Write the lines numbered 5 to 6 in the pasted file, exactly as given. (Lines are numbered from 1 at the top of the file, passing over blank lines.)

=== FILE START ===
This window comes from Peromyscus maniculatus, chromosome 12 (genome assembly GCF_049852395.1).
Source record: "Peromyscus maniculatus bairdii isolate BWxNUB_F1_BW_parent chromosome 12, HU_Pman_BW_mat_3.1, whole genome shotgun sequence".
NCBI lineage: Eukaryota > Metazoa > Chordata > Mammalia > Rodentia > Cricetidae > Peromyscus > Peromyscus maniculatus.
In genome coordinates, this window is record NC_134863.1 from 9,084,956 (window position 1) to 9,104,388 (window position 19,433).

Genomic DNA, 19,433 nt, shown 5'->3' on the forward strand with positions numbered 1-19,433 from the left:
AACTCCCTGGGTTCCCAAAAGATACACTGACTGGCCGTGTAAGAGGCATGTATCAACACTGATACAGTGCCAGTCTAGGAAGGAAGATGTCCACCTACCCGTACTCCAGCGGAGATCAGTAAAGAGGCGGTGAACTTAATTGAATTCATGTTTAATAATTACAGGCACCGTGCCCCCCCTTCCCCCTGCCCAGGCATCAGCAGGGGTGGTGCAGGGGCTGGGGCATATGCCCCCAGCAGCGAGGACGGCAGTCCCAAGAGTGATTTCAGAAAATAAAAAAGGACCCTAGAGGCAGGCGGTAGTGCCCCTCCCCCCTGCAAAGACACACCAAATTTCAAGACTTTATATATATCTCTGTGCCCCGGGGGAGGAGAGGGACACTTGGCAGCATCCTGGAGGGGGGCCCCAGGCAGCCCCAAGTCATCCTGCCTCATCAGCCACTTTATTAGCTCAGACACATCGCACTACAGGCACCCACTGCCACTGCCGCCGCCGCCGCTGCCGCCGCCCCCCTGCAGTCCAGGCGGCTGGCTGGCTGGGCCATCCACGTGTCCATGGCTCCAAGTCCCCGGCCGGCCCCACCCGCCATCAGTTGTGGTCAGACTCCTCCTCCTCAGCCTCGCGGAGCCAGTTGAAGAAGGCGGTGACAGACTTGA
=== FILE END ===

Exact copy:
Genomic DNA, 19,433 nt, shown 5'->3' on the forward strand with positions numbered 1-19,433 from the left:
AACTCCCTGGGTTCCCAAAAGATACACTGACTGGCCGTGTAAGAGGCATGTATCAACACTGATACAGTGCCAGTCTAGGAAGGAAGATGTCCACCTACCCGTACTCCAGCGGAGATCAGTAAAGAGGCGGTGAACTTAATTGAATTCATGTTTAATAATTACAGGCACCGTGCCCCCCCTTCCCCCTGCCCAGGCATCAGCAGGGGTGGTGCAGGGGCTGGGGCATATGCCCCCAGCAGCGAGGACGGCAGTCCCAAGAGTGATTTCAGAAAATAAAAAAGGACCCTAGAGGCAGGCGGTAGTGCCCCTCCCCCCTGCAAAGACACACCAAATTTCAAGACTTTATATATATCTCTGTGCCCCGGGGGAGGAGAGGGACACTTGGCAGCATCCTGGAGGGGGGCCCCAGGCAGCCCCAAGTCATCCTGCCTCATCAGCCACTTTATTAGCTCAGACACATCGCACTACAGGCACCCACTGCCACTGCCGCCGCCGCCGCTGCCGCCGCCCCCCTGCAGTCCAGGCGGCTGGCTGGCTGGGCCATCCACGTGTCCATGGCTCCAAGTCCCCGGCCGGCCCCACCCGCCATCAGTTGTGGTCAGACTCCTCCTCCTCAGCCTCGCGGAGCCAGTTGAAGAAGGCGGTGACAGACTTGA